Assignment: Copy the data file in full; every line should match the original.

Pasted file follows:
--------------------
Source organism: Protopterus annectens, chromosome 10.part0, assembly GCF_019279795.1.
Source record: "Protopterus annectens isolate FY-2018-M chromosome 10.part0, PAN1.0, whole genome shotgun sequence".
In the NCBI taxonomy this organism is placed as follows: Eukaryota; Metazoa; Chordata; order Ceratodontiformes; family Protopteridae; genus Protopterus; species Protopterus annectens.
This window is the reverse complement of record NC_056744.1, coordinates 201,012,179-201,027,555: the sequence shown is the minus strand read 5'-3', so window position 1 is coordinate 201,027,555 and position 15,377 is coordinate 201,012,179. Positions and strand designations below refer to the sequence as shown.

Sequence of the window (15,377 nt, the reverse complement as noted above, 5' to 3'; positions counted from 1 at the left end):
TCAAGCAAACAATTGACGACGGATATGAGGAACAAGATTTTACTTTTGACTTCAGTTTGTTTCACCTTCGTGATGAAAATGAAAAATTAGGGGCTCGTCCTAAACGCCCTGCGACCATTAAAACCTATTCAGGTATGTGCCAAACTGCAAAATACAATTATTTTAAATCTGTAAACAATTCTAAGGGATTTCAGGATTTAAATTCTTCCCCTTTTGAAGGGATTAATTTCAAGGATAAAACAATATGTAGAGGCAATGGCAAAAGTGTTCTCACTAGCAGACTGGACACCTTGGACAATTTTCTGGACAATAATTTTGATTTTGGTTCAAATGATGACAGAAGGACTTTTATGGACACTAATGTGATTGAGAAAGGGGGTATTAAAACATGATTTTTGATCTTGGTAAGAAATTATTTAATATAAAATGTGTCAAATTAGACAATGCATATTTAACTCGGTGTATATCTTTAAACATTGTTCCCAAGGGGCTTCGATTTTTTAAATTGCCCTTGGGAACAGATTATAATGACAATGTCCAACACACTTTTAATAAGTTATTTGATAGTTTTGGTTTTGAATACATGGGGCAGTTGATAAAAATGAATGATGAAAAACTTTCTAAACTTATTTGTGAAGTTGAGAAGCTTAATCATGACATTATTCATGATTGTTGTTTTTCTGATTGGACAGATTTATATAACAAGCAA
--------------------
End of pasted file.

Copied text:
Source organism: Protopterus annectens, chromosome 10.part0, assembly GCF_019279795.1.
Source record: "Protopterus annectens isolate FY-2018-M chromosome 10.part0, PAN1.0, whole genome shotgun sequence".
In the NCBI taxonomy this organism is placed as follows: Eukaryota; Metazoa; Chordata; order Ceratodontiformes; family Protopteridae; genus Protopterus; species Protopterus annectens.
This window is the reverse complement of record NC_056744.1, coordinates 201,012,179-201,027,555: the sequence shown is the minus strand read 5'-3', so window position 1 is coordinate 201,027,555 and position 15,377 is coordinate 201,012,179. Positions and strand designations below refer to the sequence as shown.

Sequence of the window (15,377 nt, the reverse complement as noted above, 5' to 3'; positions counted from 1 at the left end):
TCAAGCAAACAATTGACGACGGATATGAGGAACAAGATTTTACTTTTGACTTCAGTTTGTTTCACCTTCGTGATGAAAATGAAAAATTAGGGGCTCGTCCTAAACGCCCTGCGACCATTAAAACCTATTCAGGTATGTGCCAAACTGCAAAATACAATTATTTTAAATCTGTAAACAATTCTAAGGGATTTCAGGATTTAAATTCTTCCCCTTTTGAAGGGATTAATTTCAAGGATAAAACAATATGTAGAGGCAATGGCAAAAGTGTTCTCACTAGCAGACTGGACACCTTGGACAATTTTCTGGACAATAATTTTGATTTTGGTTCAAATGATGACAGAAGGACTTTTATGGACACTAATGTGATTGAGAAAGGGGGTATTAAAACATGATTTTTGATCTTGGTAAGAAATTATTTAATATAAAATGTGTCAAATTAGACAATGCATATTTAACTCGGTGTATATCTTTAAACATTGTTCCCAAGGGGCTTCGATTTTTTAAATTGCCCTTGGGAACAGATTATAATGACAATGTCCAACACACTTTTAATAAGTTATTTGATAGTTTTGGTTTTGAATACATGGGGCAGTTGATAAAAATGAATGATGAAAAACTTTCTAAACTTATTTGTGAAGTTGAGAAGCTTAATCATGACATTATTCATGATTGTTGTTTTTCTGATTGGACAGATTTATATAACAAGCAA